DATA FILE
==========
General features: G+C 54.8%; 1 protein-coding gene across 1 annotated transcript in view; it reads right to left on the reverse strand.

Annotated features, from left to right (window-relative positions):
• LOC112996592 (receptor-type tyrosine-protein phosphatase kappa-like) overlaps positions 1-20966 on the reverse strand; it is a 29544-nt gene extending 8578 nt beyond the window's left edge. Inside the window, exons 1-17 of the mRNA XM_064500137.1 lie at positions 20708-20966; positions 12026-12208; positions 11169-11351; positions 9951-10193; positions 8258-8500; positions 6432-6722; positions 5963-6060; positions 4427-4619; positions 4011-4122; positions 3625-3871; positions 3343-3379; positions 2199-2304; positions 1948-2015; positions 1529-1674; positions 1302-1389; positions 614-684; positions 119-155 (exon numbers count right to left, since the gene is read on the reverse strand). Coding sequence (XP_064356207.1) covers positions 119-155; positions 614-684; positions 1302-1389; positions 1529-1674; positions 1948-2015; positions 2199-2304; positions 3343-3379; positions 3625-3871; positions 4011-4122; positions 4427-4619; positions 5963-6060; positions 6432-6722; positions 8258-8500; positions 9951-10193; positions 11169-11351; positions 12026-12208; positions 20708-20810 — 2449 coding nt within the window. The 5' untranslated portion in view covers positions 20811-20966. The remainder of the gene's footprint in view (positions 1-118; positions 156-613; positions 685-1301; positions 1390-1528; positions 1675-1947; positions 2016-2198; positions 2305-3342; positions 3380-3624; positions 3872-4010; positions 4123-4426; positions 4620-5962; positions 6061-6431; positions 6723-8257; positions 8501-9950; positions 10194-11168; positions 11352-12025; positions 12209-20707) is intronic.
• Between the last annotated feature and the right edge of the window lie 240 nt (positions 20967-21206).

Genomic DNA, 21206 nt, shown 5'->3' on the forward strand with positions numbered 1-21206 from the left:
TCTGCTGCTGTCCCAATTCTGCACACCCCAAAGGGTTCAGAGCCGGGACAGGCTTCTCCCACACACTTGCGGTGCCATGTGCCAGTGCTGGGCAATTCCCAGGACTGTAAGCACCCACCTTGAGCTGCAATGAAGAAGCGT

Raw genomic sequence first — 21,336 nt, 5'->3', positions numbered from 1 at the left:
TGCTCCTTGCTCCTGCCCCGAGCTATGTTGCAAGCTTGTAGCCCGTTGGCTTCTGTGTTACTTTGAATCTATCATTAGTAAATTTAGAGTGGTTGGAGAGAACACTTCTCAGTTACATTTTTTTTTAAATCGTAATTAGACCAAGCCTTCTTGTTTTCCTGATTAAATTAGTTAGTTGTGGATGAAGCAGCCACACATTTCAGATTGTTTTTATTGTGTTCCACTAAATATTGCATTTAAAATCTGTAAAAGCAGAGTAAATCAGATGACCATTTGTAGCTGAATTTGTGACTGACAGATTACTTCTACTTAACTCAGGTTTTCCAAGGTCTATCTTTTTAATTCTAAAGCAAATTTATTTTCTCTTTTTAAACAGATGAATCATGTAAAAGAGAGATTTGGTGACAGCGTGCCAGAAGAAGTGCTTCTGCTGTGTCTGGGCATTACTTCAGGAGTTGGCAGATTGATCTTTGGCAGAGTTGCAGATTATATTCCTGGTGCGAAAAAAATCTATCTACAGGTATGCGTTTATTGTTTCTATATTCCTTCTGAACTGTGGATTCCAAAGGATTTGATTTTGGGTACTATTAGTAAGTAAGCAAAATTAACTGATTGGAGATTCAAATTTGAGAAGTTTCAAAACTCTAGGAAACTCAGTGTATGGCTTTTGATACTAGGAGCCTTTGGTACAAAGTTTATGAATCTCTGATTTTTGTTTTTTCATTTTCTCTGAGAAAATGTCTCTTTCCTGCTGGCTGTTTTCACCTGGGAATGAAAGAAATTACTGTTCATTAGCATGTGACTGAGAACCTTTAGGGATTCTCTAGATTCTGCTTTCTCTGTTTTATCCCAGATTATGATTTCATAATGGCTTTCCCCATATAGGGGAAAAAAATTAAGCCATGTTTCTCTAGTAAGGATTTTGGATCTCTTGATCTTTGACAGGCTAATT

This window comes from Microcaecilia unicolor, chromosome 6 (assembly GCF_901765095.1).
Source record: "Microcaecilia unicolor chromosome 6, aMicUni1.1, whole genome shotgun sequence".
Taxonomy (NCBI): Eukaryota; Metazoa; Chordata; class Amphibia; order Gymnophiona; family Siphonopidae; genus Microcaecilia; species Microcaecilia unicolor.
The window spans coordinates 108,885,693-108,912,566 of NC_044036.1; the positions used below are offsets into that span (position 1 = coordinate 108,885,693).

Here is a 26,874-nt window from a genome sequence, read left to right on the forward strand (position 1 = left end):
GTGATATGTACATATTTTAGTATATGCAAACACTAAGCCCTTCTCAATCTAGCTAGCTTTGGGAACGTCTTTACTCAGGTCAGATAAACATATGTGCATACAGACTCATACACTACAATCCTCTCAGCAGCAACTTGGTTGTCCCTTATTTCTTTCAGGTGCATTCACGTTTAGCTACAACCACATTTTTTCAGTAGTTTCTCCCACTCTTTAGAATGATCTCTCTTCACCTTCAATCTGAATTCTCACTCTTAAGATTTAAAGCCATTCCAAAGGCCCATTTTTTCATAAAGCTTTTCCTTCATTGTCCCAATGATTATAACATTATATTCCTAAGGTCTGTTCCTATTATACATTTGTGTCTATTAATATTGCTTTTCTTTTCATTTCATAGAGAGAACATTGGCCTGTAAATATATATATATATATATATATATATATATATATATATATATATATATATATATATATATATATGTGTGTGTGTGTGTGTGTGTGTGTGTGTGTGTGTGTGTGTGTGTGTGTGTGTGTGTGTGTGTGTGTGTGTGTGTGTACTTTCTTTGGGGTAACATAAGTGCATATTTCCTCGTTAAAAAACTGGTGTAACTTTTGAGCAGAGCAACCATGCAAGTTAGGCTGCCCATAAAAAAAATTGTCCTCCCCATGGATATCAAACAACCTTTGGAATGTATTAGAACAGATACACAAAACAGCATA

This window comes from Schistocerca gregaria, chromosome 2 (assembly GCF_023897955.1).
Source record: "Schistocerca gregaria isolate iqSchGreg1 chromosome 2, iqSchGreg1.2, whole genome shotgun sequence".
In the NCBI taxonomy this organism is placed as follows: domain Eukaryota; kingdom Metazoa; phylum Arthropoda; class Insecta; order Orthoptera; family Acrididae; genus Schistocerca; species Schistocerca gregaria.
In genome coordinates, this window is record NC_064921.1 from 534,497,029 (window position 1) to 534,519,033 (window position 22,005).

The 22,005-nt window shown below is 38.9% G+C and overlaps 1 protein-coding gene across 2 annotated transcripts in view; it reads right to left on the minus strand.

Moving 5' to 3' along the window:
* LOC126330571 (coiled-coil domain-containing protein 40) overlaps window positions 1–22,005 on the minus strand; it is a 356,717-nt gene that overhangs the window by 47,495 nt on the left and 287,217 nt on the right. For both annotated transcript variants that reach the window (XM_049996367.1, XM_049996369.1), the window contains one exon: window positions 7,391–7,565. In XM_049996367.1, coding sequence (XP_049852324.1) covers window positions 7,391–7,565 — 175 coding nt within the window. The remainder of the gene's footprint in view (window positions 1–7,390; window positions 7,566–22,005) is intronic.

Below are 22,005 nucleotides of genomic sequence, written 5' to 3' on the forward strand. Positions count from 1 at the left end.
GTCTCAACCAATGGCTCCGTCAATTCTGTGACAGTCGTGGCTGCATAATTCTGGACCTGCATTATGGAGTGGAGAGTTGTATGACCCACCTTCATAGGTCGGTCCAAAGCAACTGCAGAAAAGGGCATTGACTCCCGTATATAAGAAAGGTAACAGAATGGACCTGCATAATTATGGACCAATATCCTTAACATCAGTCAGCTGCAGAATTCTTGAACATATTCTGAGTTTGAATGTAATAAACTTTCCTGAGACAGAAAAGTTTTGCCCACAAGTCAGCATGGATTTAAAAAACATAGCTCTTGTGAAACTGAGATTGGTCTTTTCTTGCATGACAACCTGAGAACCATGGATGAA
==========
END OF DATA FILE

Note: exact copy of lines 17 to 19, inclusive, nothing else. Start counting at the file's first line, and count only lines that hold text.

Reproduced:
In the NCBI taxonomy this organism is placed as follows: domain Eukaryota; kingdom Metazoa; phylum Arthropoda; class Insecta; order Orthoptera; family Acrididae; genus Schistocerca; species Schistocerca gregaria.
In genome coordinates, this window is record NC_064921.1 from 534,497,029 (window position 1) to 534,519,033 (window position 22,005).

The 22,005-nt window shown below is 38.9% G+C and overlaps 1 protein-coding gene across 2 annotated transcripts in view; it reads right to left on the minus strand.